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More than 10,000 rodent burrows detected in just two months last year

Rats running riot at Bukit Batok last month. TODAY FILE PHOTO

Rats running riot at Bukit Batok last month. TODAY FILE PHOTO

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SINGAPORE — They could smell a rat several thousand times over in just two months last year, a sign of how rodents in the heartlands can easily turn into a major problem if left unchecked.

Between October and November, the National Environment Agency (NEA) detected more than 10,000 rodent burrows, with 90 per cent of them found in housing estates.

The figure, revealed by the agency yesterday, represents a sharp increase from the 6,400 burrows discovered during the same period in 2013.

On Tuesday, Second Minister for Environment and Water Resources, Ms Grace Fu, told Parliament that 35,000 rat burrows were detected and treated by the NEA in the first 11 months of last year.

“We are concerned about the increase in the number of burrows detected,” the NEA said, adding that the agency received 4,106 instances of feedback last year, compared with 3,031 in 2013.

The increase in rat problems could be partly due to the availability of multiple food sources, said an NEA spokesperson.

The NEA also noted that a single female rat can produce as many as 2,500 rats — which means that the rodent population can multiply quickly within a short period of time if left uncontrolled.

Last month, reports of rodent infestation next to Bukit Batok MRT Station led to a public outcry.

More than 300 rats were killed by pest controllers after nearly three weeks of extermination operations.

The NEA said yesterday it had conducted surveillance at more than 144,000 food retail establishments last year.

It has also audited 85 out of more than 200 shopping malls so far, which involves, among other things, physical site inspections and advising mall management on what needs to be done to improve overall rodent control measures.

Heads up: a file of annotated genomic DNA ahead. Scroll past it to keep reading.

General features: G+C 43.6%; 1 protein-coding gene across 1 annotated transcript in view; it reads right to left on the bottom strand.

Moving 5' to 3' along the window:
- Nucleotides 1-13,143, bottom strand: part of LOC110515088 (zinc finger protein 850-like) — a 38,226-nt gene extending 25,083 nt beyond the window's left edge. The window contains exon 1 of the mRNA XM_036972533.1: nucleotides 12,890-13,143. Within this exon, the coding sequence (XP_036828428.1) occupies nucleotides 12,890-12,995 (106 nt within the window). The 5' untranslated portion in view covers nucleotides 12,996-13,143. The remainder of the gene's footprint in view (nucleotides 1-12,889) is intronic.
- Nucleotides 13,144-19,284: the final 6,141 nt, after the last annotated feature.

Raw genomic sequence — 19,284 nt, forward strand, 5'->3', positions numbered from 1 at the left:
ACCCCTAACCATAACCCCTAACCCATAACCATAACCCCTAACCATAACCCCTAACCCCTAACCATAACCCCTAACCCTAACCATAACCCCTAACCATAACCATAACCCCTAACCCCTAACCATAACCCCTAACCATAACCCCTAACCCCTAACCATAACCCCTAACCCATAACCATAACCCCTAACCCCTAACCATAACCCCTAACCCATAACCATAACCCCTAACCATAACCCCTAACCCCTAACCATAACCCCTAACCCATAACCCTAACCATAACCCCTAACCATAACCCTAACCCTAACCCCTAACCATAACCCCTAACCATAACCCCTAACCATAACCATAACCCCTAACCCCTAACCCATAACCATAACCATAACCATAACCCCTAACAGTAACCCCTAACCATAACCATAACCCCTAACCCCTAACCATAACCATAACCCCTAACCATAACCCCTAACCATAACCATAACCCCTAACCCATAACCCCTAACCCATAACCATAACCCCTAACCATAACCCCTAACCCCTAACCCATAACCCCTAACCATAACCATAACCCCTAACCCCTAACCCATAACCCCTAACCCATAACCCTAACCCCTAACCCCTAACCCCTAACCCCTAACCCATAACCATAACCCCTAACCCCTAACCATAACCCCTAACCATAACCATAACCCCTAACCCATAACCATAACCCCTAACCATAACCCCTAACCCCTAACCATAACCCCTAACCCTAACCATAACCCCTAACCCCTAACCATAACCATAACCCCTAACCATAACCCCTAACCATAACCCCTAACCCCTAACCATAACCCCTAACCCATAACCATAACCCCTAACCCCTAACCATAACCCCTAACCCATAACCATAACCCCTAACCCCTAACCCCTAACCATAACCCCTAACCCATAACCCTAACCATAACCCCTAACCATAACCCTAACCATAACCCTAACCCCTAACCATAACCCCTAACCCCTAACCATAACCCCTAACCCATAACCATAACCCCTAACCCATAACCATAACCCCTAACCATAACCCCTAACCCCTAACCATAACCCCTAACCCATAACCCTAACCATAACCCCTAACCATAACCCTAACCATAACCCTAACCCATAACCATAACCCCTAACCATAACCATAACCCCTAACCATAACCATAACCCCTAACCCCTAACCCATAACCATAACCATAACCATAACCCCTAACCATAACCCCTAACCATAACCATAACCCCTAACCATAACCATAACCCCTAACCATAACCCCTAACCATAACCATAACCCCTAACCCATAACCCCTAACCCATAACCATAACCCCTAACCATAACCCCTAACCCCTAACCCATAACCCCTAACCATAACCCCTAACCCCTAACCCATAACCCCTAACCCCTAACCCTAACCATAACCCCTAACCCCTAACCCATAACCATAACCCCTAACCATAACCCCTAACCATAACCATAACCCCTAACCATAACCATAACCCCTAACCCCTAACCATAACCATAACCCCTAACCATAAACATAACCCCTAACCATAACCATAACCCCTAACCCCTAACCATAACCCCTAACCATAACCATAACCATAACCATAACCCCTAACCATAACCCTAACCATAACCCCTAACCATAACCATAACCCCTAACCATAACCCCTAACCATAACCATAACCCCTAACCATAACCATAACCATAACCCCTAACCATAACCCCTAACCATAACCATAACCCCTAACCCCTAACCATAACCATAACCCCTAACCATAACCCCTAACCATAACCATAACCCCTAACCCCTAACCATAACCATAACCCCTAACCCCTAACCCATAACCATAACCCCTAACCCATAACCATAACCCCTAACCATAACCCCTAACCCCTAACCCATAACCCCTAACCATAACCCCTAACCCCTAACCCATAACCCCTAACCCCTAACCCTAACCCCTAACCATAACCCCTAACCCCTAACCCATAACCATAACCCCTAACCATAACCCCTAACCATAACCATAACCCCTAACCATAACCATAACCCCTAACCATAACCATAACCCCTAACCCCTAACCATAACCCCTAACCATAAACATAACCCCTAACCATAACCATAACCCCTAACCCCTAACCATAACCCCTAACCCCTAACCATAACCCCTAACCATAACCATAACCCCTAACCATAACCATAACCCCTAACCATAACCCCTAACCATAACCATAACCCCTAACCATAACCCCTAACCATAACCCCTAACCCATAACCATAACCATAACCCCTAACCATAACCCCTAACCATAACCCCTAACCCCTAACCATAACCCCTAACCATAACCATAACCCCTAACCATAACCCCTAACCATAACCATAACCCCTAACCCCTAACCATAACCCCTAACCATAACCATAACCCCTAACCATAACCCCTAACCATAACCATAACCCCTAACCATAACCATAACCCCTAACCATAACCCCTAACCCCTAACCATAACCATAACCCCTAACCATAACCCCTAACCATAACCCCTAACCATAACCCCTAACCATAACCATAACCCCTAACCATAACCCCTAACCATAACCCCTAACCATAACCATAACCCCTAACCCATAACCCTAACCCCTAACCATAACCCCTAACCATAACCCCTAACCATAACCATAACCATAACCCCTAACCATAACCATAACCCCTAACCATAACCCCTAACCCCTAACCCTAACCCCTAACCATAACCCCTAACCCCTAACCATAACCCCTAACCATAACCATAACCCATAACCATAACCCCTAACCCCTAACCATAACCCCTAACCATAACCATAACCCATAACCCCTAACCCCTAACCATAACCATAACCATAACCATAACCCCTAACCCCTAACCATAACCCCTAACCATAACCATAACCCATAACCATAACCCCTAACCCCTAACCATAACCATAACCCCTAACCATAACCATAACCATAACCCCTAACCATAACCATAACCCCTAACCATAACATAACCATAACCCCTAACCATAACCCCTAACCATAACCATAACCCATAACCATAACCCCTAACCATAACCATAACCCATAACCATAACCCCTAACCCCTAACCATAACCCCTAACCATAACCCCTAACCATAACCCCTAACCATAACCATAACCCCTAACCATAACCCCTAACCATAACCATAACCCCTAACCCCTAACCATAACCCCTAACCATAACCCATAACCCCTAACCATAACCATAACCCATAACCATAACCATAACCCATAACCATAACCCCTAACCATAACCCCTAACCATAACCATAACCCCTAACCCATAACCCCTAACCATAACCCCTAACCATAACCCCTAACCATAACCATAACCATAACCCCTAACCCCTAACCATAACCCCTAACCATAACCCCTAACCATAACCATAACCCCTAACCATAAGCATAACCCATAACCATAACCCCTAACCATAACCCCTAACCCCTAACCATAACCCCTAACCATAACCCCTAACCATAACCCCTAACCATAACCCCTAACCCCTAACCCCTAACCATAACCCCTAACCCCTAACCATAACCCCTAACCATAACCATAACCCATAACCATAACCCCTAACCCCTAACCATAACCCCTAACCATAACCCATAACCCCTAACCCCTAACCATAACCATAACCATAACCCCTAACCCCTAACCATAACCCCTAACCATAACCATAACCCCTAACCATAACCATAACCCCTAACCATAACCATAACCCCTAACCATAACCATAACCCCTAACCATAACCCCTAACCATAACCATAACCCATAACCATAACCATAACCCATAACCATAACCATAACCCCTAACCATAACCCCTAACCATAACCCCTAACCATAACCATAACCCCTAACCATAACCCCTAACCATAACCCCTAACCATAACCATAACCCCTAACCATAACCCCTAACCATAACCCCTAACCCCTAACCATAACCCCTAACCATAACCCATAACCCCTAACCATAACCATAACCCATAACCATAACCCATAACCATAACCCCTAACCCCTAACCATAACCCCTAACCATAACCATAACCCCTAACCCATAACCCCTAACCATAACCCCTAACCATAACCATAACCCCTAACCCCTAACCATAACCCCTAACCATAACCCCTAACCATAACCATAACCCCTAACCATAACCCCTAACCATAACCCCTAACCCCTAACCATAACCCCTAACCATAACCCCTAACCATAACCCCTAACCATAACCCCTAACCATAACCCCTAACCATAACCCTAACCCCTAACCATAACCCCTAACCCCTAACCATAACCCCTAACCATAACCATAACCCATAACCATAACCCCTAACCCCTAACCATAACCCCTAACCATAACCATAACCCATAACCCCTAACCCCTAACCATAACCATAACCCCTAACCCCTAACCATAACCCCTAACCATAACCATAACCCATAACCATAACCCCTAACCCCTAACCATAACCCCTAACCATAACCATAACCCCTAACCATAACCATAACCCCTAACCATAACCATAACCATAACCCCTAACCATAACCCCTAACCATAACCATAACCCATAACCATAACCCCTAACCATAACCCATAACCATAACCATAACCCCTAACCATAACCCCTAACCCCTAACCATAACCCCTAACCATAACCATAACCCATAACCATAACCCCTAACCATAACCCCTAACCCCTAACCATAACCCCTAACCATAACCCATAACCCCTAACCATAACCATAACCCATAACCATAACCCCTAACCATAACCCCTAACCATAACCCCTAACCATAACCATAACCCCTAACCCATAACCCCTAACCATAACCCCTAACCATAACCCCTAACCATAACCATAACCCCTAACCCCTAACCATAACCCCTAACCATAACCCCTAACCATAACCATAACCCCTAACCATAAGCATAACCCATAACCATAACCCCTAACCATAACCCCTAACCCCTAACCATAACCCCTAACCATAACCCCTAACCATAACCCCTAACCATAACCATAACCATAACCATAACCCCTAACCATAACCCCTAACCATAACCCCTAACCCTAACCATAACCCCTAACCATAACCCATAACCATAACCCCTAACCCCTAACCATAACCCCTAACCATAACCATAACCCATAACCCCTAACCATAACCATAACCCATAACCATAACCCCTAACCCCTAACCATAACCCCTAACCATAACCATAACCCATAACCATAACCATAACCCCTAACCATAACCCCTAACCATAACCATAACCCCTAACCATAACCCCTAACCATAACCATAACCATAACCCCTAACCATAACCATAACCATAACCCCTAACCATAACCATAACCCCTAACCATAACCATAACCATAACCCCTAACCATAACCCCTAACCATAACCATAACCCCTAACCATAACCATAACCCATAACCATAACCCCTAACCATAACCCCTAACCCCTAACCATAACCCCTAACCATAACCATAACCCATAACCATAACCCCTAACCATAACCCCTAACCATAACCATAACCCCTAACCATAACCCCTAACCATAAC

Pest controllers told TODAY they had seen an increase in requests, from residential homes to large commercial buildings, to deal with rodent issues over the past year. Some saw as much as a 30-per-cent rise in calls between last year and the previous year.

In an increasingly urbanised Singapore, rodents have “evolved” in their nesting, harbourage and foraging behaviour, said Ms Audrey Ong from the business development department of ORIGIN Exterminators, a pest control company.

She added that general industry practices of dealing with rats have not kept up with that development.

“Given that rodents are generally adaptable and intelligent creatures … there needs to be a paradigm shift in how we ‘outsmart’ rodents.”

Mr Patrick Chong, managing director of Aardwolf Pestkare, said the increase in food littering in common spaces may have contributed to the rise in the rodent problem. He said due to a lack of manpower, smaller food operators often fail to keep their premises clean and dispose of the rubbish after operating hours.

Pest control agencies suggest that building owners, building management and food operators should take a more proactive approach in dealing with rodents, instead of simply reacting to the problem when it crops up.

Consistent and regular monitoring of premises would be a better long-term solution, they say, as this allows swifter response to any emerging rat problems.

However, Mr Chong noted that budget constraints may make it difficult for companies to adopt such an approach.

“At the end of the day, rat control is about ... how committed the person is in wanting to control the rats,” he said.

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